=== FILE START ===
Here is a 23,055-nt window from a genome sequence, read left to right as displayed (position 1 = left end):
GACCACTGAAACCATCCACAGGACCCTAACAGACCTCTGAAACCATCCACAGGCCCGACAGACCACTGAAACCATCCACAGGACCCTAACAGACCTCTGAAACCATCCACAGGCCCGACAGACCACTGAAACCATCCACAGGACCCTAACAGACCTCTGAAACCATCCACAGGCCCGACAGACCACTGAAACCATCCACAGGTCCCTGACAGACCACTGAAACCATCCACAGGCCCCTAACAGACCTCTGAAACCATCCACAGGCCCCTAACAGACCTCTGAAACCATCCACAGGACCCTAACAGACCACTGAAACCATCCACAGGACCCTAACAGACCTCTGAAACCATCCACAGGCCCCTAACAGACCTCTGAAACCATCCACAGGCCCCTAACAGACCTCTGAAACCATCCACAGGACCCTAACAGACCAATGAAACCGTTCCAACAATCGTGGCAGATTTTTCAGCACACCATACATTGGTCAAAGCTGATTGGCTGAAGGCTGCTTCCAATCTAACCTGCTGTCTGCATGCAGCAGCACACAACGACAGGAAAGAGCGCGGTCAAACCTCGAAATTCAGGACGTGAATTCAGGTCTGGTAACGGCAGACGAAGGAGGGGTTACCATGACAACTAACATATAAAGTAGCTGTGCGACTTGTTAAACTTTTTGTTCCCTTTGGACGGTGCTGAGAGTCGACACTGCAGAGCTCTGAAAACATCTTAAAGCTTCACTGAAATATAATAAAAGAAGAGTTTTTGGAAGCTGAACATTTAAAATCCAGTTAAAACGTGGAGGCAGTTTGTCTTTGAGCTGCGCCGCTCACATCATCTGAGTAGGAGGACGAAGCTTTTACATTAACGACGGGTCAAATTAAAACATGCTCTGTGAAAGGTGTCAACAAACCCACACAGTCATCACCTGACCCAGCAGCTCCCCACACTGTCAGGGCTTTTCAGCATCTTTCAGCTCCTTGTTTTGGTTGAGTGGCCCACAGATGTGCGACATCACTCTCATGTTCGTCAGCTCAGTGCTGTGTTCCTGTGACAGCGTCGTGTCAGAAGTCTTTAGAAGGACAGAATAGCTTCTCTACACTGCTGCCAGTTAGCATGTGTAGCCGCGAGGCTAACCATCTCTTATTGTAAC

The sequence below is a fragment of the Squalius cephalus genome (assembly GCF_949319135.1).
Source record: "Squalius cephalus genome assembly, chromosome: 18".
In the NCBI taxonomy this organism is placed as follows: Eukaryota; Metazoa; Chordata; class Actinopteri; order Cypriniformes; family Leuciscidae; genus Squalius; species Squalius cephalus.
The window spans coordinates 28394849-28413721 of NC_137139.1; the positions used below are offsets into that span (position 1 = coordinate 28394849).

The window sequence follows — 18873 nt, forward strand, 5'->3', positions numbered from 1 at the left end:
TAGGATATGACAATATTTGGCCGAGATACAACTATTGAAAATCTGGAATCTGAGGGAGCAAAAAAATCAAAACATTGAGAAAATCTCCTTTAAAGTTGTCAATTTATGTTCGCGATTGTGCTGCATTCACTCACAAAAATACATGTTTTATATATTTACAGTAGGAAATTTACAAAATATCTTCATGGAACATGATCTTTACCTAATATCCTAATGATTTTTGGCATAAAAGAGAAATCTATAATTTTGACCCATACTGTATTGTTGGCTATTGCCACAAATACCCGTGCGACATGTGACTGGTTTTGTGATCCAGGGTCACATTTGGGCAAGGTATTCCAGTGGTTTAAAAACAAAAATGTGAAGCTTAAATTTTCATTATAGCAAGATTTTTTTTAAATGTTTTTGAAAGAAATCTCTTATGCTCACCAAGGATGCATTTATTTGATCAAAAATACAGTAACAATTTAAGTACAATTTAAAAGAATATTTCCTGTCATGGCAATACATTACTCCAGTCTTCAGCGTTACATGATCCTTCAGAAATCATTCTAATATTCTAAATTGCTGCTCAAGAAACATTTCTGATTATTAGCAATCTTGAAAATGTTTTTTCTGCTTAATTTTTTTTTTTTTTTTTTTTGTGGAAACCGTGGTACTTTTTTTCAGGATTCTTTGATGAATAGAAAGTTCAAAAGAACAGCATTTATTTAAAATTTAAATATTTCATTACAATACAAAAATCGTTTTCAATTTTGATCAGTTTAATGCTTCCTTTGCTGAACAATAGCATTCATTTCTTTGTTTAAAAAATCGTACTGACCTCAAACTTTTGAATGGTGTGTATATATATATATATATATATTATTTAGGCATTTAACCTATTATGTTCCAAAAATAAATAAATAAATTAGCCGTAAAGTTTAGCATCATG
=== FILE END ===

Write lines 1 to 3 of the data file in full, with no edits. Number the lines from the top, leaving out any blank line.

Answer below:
Here is a 23,055-nt window from a genome sequence, read left to right as displayed (position 1 = left end):
GACCACTGAAACCATCCACAGGACCCTAACAGACCTCTGAAACCATCCACAGGCCCGACAGACCACTGAAACCATCCACAGGACCCTAACAGACCTCTGAAACCATCCACAGGCCCGACAGACCACTGAAACCATCCACAGGACCCTAACAGACCTCTGAAACCATCCACAGGCCCGACAGACCACTGAAACCATCCACAGGTCCCTGACAGACCACTGAAACCATCCACAGGCCCCTAACAGACCTCTGAAACCATCCACAGGCCCCTAACAGACCTCTGAAACCATCCACAGGACCCTAACAGACCACTGAAACCATCCACAGGACCCTAACAGACCTCTGAAACCATCCACAGGCCCCTAACAGACCTCTGAAACCATCCACAGGCCCCTAACAGACCTCTGAAACCATCCACAGGACCCTAACAGACCAATGAAACCGTTCCAACAATCGTGGCAGATTTTTCAGCACACCATACATTGGTCAAAGCTGATTGGCTGAAGGCTGCTTCCAATCTAACCTGCTGTCTGCATGCAGCAGCACACAACGACAGGAAAGAGCGCGGTCAAACCTCGAAATTCAGGACGTGAATTCAGGTCTGGTAACGGCAGACGAAGGAGGGGTTACCATGACAACTAACATATAAAGTAGCTGTGCGACTTGTTAAACTTTTTGTTCCCTTTGGACGGTGCTGAGAGTCGACACTGCAGAGCTCTGAAAACATCTTAAAGCTTCACTGAAATATAATAAAAGAAGAGTTTTTGGAAGCTGAACATTTAAAATCCAGTTAAAACGTGGAGGCAGTTTGTCTTTGAGCTGCGCCGCTCACATCATCTGAGTAGGAGGACGAAGCTTTTACATTAACGACGGGTCAAATTAAAACATGCTCTGTGAAAGGTGTCAACAAACCCACACAGTCATCACCTGACCCAGCAGCTCCCCACACTGTCAGGGCTTTTCAGCATCTTTCAGCTCCTTGTTTTGGTTGAGTGGCCCACAGATGTGCGACATCACTCTCATGTTCGTCAGCTCAGTGCTGTGTTCCTGTGACAGCGTCGTGTCAGAAGTCTTTAGAAGGACAGAATAGCTTCTCTACACTGCTGCCAGTTAGCATGTGTAGCCGCGAGGCTAACCATCTCTTATTGTAAC

The sequence below is a fragment of the Squalius cephalus genome (assembly GCF_949319135.1).